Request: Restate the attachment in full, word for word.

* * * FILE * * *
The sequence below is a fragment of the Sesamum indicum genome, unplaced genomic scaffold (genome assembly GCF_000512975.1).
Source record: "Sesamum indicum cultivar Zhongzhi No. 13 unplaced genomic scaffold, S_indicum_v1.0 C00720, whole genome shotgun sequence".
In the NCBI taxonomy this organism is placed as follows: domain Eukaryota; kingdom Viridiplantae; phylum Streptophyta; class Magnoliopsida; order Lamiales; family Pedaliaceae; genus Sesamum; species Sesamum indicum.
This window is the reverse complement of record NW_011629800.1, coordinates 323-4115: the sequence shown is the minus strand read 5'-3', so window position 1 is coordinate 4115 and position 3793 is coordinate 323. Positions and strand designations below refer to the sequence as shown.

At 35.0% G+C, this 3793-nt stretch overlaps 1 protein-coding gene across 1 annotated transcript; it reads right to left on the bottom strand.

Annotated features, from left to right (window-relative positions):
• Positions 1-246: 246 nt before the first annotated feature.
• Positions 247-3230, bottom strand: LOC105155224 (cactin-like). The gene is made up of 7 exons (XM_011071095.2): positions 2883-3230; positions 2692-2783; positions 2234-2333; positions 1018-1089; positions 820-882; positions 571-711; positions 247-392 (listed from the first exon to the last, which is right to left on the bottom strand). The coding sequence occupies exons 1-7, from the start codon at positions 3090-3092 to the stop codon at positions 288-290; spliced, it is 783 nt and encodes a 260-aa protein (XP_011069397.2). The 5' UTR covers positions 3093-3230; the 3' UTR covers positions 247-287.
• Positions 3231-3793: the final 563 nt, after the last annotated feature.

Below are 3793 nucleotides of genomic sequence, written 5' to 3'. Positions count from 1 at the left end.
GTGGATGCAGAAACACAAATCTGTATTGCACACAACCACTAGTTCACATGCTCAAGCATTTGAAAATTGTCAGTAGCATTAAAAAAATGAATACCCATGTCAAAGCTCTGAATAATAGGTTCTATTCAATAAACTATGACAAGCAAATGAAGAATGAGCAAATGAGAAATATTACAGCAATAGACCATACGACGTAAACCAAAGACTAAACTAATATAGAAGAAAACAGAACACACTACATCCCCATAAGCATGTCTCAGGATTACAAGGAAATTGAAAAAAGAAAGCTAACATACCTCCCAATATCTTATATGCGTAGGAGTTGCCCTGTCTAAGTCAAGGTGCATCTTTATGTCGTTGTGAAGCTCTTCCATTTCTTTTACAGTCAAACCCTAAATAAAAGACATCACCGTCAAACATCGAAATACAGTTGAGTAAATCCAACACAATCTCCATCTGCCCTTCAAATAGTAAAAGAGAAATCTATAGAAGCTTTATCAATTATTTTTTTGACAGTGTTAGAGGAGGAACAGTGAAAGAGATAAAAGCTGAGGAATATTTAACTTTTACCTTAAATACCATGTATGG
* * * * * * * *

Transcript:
The sequence below is a fragment of the Sesamum indicum genome, unplaced genomic scaffold (genome assembly GCF_000512975.1).
Source record: "Sesamum indicum cultivar Zhongzhi No. 13 unplaced genomic scaffold, S_indicum_v1.0 C00720, whole genome shotgun sequence".
In the NCBI taxonomy this organism is placed as follows: domain Eukaryota; kingdom Viridiplantae; phylum Streptophyta; class Magnoliopsida; order Lamiales; family Pedaliaceae; genus Sesamum; species Sesamum indicum.
This window is the reverse complement of record NW_011629800.1, coordinates 323-4115: the sequence shown is the minus strand read 5'-3', so window position 1 is coordinate 4115 and position 3793 is coordinate 323. Positions and strand designations below refer to the sequence as shown.

At 35.0% G+C, this 3793-nt stretch overlaps 1 protein-coding gene across 1 annotated transcript; it reads right to left on the bottom strand.

Annotated features, from left to right (window-relative positions):
• Positions 1-246: 246 nt before the first annotated feature.
• Positions 247-3230, bottom strand: LOC105155224 (cactin-like). The gene is made up of 7 exons (XM_011071095.2): positions 2883-3230; positions 2692-2783; positions 2234-2333; positions 1018-1089; positions 820-882; positions 571-711; positions 247-392 (listed from the first exon to the last, which is right to left on the bottom strand). The coding sequence occupies exons 1-7, from the start codon at positions 3090-3092 to the stop codon at positions 288-290; spliced, it is 783 nt and encodes a 260-aa protein (XP_011069397.2). The 5' UTR covers positions 3093-3230; the 3' UTR covers positions 247-287.
• Positions 3231-3793: the final 563 nt, after the last annotated feature.

Below are 3793 nucleotides of genomic sequence, written 5' to 3'. Positions count from 1 at the left end.
GTGGATGCAGAAACACAAATCTGTATTGCACACAACCACTAGTTCACATGCTCAAGCATTTGAAAATTGTCAGTAGCATTAAAAAAATGAATACCCATGTCAAAGCTCTGAATAATAGGTTCTATTCAATAAACTATGACAAGCAAATGAAGAATGAGCAAATGAGAAATATTACAGCAATAGACCATACGACGTAAACCAAAGACTAAACTAATATAGAAGAAAACAGAACACACTACATCCCCATAAGCATGTCTCAGGATTACAAGGAAATTGAAAAAAGAAAGCTAACATACCTCCCAATATCTTATATGCGTAGGAGTTGCCCTGTCTAAGTCAAGGTGCATCTTTATGTCGTTGTGAAGCTCTTCCATTTCTTTTACAGTCAAACCCTAAATAAAAGACATCACCGTCAAACATCGAAATACAGTTGAGTAAATCCAACACAATCTCCATCTGCCCTTCAAATAGTAAAAGAGAAATCTATAGAAGCTTTATCAATTATTTTTTTGACAGTGTTAGAGGAGGAACAGTGAAAGAGATAAAAGCTGAGGAATATTTAACTTTTACCTTAAATACCATGTATGG